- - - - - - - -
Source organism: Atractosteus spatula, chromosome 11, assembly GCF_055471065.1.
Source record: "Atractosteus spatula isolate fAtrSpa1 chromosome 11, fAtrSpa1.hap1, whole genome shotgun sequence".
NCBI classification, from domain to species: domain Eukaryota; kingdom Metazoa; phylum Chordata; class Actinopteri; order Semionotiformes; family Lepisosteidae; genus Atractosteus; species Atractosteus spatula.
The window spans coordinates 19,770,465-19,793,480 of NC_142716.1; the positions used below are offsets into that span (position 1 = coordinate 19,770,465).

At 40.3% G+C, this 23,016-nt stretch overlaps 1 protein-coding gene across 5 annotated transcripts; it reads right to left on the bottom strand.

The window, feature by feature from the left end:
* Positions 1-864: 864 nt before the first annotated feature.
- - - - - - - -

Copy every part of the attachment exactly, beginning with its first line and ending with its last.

Source organism: Atractosteus spatula, chromosome 11, assembly GCF_055471065.1.
Source record: "Atractosteus spatula isolate fAtrSpa1 chromosome 11, fAtrSpa1.hap1, whole genome shotgun sequence".
NCBI classification, from domain to species: domain Eukaryota; kingdom Metazoa; phylum Chordata; class Actinopteri; order Semionotiformes; family Lepisosteidae; genus Atractosteus; species Atractosteus spatula.
The window spans coordinates 19,770,465-19,793,480 of NC_142716.1; the positions used below are offsets into that span (position 1 = coordinate 19,770,465).

At 40.3% G+C, this 23,016-nt stretch overlaps 1 protein-coding gene across 5 annotated transcripts; it reads right to left on the bottom strand.

The window, feature by feature from the left end:
* Positions 1-864: 864 nt before the first annotated feature.